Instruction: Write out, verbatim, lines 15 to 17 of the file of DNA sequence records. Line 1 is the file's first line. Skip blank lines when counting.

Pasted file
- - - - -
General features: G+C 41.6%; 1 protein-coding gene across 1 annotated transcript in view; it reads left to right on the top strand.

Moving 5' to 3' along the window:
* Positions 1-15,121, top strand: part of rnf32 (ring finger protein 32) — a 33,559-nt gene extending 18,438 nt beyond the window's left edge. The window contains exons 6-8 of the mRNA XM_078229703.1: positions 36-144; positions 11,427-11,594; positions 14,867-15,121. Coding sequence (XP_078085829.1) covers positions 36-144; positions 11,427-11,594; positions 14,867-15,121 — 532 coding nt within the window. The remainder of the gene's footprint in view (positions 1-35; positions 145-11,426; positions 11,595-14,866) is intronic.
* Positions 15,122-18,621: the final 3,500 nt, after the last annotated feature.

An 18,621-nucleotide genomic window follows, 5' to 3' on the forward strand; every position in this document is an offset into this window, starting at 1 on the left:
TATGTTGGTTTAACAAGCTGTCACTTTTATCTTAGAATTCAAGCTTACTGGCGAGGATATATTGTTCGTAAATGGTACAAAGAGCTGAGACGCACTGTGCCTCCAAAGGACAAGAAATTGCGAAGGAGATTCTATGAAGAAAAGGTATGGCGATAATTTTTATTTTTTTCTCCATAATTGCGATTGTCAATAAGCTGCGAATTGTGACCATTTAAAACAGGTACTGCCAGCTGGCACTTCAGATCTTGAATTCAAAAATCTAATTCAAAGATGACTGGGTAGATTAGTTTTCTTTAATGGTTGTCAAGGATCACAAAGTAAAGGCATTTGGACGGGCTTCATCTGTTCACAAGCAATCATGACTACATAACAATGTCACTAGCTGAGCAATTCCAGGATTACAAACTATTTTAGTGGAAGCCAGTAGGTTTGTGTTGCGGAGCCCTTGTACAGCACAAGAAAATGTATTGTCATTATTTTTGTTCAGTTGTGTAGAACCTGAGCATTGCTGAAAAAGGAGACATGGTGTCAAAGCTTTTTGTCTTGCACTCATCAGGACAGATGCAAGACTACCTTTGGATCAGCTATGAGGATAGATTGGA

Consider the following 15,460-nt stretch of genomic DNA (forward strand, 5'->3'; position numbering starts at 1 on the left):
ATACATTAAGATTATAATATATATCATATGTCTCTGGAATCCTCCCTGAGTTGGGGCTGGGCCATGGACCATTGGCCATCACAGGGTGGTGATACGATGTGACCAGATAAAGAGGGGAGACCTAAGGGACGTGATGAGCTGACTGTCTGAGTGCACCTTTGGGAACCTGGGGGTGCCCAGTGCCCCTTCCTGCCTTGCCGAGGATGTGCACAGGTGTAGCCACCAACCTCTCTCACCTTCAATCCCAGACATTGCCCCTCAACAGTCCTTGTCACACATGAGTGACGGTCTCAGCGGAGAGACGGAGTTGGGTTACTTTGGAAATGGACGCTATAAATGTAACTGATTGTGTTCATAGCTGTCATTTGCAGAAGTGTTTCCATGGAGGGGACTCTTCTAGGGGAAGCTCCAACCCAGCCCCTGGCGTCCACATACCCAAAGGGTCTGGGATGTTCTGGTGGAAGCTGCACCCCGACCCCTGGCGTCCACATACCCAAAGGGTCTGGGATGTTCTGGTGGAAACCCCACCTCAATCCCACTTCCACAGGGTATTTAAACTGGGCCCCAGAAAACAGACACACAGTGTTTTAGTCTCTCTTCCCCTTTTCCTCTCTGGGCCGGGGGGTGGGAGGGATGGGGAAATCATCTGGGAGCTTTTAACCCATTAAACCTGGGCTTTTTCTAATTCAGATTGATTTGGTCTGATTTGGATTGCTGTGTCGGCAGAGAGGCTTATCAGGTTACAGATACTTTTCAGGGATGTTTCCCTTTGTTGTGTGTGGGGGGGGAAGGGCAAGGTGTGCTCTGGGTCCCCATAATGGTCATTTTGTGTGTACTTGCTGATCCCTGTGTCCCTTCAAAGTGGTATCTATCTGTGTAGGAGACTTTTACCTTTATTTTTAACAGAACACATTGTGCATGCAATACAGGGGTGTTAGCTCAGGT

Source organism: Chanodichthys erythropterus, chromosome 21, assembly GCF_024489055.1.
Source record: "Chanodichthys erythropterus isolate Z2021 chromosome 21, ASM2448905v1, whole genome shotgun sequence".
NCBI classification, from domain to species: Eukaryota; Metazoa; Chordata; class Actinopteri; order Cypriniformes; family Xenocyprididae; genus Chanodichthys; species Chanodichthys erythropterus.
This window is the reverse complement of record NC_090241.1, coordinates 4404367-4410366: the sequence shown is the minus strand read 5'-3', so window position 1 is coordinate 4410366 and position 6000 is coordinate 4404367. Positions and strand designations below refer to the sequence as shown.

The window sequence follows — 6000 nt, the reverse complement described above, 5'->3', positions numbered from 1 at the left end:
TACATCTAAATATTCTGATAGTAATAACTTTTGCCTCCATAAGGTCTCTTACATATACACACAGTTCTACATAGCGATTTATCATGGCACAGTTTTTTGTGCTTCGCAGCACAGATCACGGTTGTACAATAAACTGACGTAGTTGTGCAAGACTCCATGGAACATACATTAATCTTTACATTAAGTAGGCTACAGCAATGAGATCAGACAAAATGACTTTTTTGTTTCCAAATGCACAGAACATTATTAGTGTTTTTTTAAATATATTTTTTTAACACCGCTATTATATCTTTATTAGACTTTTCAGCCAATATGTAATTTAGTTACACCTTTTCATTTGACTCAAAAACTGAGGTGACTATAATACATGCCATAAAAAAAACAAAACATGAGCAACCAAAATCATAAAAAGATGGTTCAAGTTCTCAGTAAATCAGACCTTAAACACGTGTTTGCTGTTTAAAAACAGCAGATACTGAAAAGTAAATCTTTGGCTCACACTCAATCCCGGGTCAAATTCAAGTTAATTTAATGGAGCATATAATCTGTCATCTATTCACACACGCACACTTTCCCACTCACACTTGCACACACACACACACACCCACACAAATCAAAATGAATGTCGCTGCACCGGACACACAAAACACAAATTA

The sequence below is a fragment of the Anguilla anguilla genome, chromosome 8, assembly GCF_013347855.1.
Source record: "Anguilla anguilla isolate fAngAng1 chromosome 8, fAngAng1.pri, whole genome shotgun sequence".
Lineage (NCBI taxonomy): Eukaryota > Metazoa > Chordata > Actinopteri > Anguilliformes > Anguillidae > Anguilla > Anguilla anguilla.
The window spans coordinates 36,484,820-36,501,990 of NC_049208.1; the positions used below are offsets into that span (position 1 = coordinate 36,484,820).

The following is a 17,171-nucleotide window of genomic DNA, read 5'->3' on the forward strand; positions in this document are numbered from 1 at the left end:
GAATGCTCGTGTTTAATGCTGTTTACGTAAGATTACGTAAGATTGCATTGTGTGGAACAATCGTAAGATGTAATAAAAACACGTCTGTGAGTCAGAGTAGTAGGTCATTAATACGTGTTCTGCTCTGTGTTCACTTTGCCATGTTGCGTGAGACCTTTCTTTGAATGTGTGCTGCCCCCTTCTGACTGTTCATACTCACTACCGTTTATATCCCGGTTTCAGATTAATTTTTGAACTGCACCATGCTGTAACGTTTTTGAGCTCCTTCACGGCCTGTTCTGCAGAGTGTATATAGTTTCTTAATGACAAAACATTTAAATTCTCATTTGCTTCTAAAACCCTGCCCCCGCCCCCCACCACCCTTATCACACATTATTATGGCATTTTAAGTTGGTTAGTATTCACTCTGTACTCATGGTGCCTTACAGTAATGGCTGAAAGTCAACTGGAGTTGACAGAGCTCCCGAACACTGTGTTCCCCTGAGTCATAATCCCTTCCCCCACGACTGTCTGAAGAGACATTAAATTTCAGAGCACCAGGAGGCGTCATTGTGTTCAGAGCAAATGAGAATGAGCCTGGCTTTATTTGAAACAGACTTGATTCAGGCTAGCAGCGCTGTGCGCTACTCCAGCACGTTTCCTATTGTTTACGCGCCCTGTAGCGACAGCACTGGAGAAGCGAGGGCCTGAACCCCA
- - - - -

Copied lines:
The sequence below is a fragment of the Anguilla anguilla genome, chromosome 8, assembly GCF_013347855.1.
Source record: "Anguilla anguilla isolate fAngAng1 chromosome 8, fAngAng1.pri, whole genome shotgun sequence".
Lineage (NCBI taxonomy): Eukaryota > Metazoa > Chordata > Actinopteri > Anguilliformes > Anguillidae > Anguilla > Anguilla anguilla.